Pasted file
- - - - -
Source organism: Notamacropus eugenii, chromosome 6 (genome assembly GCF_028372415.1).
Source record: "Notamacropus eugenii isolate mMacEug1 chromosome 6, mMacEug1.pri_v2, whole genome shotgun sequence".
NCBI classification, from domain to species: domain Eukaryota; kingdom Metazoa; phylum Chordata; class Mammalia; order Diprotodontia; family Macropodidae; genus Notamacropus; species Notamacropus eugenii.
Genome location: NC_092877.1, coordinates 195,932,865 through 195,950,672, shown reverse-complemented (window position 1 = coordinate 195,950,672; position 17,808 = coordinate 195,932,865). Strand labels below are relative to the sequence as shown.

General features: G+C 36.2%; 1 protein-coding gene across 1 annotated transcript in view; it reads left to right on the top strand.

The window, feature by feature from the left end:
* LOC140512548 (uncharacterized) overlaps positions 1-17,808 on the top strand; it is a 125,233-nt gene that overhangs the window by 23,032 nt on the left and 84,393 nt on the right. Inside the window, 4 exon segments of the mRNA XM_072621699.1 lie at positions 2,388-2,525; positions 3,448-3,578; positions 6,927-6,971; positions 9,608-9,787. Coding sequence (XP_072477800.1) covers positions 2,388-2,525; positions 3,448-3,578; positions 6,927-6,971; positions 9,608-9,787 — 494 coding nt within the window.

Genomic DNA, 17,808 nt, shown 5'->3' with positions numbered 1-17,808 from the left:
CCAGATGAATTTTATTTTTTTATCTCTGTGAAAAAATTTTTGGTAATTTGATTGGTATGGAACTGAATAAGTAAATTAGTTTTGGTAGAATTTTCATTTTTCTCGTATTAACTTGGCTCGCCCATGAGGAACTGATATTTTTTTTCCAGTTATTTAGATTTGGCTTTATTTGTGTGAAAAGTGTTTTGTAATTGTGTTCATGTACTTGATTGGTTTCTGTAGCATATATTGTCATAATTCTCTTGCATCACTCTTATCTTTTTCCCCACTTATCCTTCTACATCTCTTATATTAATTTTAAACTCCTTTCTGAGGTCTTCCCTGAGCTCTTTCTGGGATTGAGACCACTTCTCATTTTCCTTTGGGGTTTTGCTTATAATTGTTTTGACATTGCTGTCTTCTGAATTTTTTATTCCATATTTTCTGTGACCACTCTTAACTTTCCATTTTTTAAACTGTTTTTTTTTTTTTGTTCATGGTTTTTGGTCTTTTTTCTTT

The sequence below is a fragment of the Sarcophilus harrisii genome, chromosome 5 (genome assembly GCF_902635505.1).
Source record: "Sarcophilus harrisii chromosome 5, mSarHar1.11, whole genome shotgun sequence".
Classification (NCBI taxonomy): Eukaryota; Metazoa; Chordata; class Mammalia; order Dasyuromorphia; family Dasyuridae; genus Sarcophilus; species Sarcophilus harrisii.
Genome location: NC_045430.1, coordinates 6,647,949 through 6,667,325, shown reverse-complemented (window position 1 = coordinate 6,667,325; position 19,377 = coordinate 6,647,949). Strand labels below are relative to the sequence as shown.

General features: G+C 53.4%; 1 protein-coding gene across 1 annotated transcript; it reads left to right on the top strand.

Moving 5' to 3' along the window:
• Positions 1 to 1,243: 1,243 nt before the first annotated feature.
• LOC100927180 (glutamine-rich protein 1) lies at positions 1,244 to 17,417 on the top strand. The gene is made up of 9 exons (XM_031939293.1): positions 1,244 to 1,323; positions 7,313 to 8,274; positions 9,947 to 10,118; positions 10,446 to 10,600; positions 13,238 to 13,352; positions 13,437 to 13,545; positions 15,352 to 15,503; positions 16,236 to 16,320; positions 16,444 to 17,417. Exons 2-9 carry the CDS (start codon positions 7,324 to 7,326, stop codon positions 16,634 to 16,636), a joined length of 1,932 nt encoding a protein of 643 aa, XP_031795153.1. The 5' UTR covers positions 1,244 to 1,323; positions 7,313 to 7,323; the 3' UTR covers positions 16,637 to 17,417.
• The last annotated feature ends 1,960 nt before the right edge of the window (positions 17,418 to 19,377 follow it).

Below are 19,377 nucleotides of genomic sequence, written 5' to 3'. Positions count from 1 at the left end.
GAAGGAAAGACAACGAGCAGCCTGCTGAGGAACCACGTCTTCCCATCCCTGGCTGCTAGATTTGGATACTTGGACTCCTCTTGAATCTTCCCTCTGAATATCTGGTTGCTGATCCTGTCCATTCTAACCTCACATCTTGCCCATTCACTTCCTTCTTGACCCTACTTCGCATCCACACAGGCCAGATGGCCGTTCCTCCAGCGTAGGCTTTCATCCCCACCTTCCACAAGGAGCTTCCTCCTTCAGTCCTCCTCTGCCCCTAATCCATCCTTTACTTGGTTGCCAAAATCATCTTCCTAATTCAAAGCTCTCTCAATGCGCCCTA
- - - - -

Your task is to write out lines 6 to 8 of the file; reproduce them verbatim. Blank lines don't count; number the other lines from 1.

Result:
The window, feature by feature from the left end:
* LOC140512548 (uncharacterized) overlaps positions 1-17,808 on the top strand; it is a 125,233-nt gene that overhangs the window by 23,032 nt on the left and 84,393 nt on the right. Inside the window, 4 exon segments of the mRNA XM_072621699.1 lie at positions 2,388-2,525; positions 3,448-3,578; positions 6,927-6,971; positions 9,608-9,787. Coding sequence (XP_072477800.1) covers positions 2,388-2,525; positions 3,448-3,578; positions 6,927-6,971; positions 9,608-9,787 — 494 coding nt within the window.

Genomic DNA, 17,808 nt, shown 5'->3' with positions numbered 1-17,808 from the left: